There are a lot of stories that claim to explain why IBM selected an Intel 16-bit processor. Bill Gates and Paul Allen claim that Microsoft convinced IBM to pick Intel’s microprocessor. Some people have said that Regis McKenna’s Project CRUSH deserves credit for the win, but in his oral history, House says he doesn’t think there was a direct link.
David Bradley – designer of the IBM System/23 DataMaster, which was based on the Intel 8085 – joined the IBM PC design team in August, 1980. In 1990, he published an article titled “The Creation of the IBM PC” in Byte magazine that said:
“There were a number of reasons why we chose the Intel 8088 as the IBM PC’s central processor.
“1. The 64-Kbyte address limit had to be overcome. This requirement meant that we had to use a 16-bit microprocessor.
“2. The processor and its peripherals had to be available immediately. There was no time for new LSI chip development, and manufacturing lead times meant that quantities had to be available right away.
“3. We couldn’t afford a long learning period; we had to use technology we were familiar with. And we needed a rich set of support chips—we wanted a system with a DMA controller, an interrupt controller, timers, and parallel ports.
“4. There had to be both an operating system and applications software available for the processor.
“We narrowed our decision down to the Intel 8086 or 8088.”
However, IBM’s Entry Level Systems division did not pick the 8086 microprocessor for the IBM PC because IBM wanted to pay $5 for the microprocessor and Intel could not meet that price objective due to existing 8086 sales contracts with other customers. Intel really wanted to win a high-volume personal computer design and the IBM PC looked like just the thing, but those existing 8086 contracts prevented Intel from giving IBM an advantageously low price on that microprocessor. A five-buck 8086 was out of the question. Intel couldn’t put that choice on the negotiating table. The IBM PC processor pricing problem fell upon Dave House to solve.
By a happy coincidence, Intel had sent the original 8086 microprocessor design to its relatively new design facility in Haifa, Israel for a cost-reducing die shrink in 1979. In conjunction with that effort, two engineers in Haifa, Rafi Retter and Daniel (Dani) Star, converted the 8086’s 16-bit data bus into an 8-bit data bus by changing some of the bus interface unit’s circuitry and modifying some of the processor’s microcode. Because the 8086 already used a multiplexed address/data bus, the new processor’s pinout didn’t need to change from the original 8086 pinout. The microprocessor’s AD0 through AD7 address/data pins remained the same for both processors while the AD8 through AD15 address/data pins on the 8086 simply became the A8 through A15 address pins on the 8088.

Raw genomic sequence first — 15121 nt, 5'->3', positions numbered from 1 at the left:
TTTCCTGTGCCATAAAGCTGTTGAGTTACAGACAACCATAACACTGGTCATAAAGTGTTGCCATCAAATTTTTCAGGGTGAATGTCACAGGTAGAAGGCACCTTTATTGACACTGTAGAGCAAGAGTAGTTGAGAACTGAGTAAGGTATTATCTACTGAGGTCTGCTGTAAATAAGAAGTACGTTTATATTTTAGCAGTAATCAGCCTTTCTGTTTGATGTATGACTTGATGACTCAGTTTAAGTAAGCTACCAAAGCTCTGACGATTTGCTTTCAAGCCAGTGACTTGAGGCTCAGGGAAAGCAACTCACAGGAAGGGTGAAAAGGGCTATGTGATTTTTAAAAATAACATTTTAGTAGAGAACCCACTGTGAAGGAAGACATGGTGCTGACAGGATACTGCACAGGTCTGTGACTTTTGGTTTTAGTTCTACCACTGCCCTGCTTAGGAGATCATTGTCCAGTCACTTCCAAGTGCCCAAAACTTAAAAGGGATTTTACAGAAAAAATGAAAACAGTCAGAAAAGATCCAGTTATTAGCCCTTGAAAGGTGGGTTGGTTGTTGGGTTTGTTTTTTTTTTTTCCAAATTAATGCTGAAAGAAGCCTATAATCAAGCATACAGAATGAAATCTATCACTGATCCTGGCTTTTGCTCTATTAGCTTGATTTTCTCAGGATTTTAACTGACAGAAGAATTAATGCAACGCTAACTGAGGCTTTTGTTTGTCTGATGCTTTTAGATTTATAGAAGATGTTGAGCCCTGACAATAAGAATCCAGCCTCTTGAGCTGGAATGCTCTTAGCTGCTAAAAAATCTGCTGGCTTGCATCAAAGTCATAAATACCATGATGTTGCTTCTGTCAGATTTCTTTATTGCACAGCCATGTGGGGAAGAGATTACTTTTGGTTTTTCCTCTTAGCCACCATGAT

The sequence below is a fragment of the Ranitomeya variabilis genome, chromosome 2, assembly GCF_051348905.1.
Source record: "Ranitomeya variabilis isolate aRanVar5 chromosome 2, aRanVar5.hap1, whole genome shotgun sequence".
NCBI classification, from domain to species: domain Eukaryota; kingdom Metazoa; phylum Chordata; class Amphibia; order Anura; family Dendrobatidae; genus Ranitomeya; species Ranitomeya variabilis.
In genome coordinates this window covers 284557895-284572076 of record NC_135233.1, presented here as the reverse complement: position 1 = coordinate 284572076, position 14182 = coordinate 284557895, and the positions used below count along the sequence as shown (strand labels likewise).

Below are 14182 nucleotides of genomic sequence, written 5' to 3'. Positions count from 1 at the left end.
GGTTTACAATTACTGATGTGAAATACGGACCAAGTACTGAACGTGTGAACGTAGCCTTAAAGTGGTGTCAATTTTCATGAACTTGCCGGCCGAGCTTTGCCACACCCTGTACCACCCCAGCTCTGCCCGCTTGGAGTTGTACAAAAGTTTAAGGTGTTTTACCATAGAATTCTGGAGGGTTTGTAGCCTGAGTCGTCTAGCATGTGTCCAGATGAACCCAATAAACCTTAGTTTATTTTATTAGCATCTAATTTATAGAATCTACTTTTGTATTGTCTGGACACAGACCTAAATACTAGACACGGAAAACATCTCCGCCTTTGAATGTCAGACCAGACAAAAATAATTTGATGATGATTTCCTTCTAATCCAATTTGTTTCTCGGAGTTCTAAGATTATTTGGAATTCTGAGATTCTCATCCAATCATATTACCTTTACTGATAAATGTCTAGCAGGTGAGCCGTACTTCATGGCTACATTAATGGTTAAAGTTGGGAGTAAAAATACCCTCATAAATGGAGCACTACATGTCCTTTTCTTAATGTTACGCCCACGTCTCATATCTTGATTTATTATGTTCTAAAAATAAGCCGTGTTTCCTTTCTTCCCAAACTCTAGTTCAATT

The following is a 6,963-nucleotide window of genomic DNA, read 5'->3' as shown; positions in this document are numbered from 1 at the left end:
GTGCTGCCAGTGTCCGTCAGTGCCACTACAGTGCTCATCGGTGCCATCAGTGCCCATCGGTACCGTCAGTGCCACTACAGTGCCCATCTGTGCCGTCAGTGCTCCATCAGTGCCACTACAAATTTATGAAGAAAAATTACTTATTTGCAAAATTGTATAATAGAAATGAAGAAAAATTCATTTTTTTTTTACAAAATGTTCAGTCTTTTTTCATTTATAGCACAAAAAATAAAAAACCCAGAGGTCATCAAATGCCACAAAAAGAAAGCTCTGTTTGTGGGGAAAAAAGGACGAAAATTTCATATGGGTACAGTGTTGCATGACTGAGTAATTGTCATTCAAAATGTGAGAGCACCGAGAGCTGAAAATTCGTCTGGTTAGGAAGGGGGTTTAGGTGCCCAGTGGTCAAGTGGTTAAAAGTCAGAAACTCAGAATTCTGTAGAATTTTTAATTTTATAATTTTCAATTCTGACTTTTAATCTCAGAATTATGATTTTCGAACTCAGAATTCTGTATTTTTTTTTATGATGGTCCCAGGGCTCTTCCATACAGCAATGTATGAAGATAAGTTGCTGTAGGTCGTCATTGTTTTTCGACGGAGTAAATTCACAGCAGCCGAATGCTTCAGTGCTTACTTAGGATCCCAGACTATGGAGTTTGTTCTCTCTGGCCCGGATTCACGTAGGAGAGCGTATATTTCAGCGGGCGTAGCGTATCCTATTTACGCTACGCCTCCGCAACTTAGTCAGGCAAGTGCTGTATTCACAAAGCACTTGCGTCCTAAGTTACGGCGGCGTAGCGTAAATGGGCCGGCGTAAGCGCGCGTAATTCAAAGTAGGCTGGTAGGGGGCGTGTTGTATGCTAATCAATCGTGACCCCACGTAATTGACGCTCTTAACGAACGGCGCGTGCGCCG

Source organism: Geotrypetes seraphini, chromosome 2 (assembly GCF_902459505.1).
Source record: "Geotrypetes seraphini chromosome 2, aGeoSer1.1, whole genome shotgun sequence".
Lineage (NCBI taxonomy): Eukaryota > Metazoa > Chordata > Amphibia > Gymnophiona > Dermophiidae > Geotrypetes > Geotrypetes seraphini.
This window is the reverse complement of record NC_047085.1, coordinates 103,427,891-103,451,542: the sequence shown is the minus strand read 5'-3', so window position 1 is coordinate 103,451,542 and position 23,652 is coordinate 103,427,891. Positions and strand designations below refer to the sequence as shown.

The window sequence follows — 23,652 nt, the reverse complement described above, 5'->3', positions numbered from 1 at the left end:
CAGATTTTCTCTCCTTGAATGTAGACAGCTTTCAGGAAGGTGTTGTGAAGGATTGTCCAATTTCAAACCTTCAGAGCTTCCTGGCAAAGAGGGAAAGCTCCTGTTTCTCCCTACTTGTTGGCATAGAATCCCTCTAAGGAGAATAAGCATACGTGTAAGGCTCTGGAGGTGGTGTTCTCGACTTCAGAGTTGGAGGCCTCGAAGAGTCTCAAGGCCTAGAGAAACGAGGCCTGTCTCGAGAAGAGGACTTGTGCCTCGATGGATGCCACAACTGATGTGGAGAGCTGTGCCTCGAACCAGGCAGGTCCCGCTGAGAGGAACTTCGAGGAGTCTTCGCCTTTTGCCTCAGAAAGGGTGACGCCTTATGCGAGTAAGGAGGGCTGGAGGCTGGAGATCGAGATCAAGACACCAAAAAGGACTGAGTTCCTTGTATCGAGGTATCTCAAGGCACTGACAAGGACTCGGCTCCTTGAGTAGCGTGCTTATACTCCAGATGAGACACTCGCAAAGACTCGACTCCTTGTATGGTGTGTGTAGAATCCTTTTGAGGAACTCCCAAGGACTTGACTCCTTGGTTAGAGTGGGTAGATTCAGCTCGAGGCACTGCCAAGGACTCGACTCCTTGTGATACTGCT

You’ll find Rafi Retter’s initials in the center of the 8088 die:
Intel 8088 microprocessor was designed by Rafi Retter and Daniel Star. Retter’s initials appear in the center of the chip. Photo credit: Ken Shirriff.
Here’s House’s explanation for what happened, taken from his oral history:
“So I’m trying to get this [IBM] design win, and I’m going to lose on architecture to the 68K [Motorola’s MC68000] or the [Zilog] Z8000. So I said, where’s that 8-bit bus version?
“…we went and sold it to IBM.”
To be crystal clear, because the 8088 was not an 8086, because it was a “completely” different microprocessor with a different part number, Intel was no longer bound by the contractual price constraints on the 8086. It used the same ISA and a very similar semiconductor die, but it was a different microprocessor. Sure, the 8088’s narrower data bus throttled system performance a bit, but IBM didn’t care so much about that. After all, the PC wasn’t going to replace IBM mainframes. Price was the overriding consideration for the IBM PC.
In the final analysis, there’s clearly no significant manufacturing-cost difference between an 8086 and an 8088. They have very similar transistor counts and die sizes, and are both packaged in the same 40-pin DIP. However, there’s a price difference, and that difference won the socket. IBM didn’t particularly want a 16-bit processor with an 8-bit data bus, but if that’s what it took to get the unit price down to $5 in volume, so be it. (Further, IBM wanted a second source, so Intel engaged AMD as a second source. That AMD deal spun out its own parallel universe of fascinating stories, too numerous to even list in this article.)
In addition to the low microprocessor price, adopting the Intel 8088 gave the IBM PC design team direct compatibility with Intel’s line of low-cost, 8-bit peripheral chips (originally designed for Intel’s 8-bit microprocessors) and many of those peripheral chips ended up in the IBM PC’s system design as well. These 8-bit peripheral chips also had alternate sources, including AMD, so competition drove their prices down as well, which made IBM happy and further cemented the deal for the 8088. The IBM PC debuted on August 12, 1981, after twelve months of development. The elephant named IBM had learned to dance.
In his oral history, House sums up the importance of the IBM PC’s introduction to Intel:
“So the IBM PC is announced, and it starts taking off, and it exceeds everybody’s expectations… And like, wow! I mean, it turns out to be the defining moment, really, for Intel.”
Dave House Oral History, Computer History Museum, 2004-04-20.
Wally Rhines Oral History, Computer History Museum, 2012-08-10.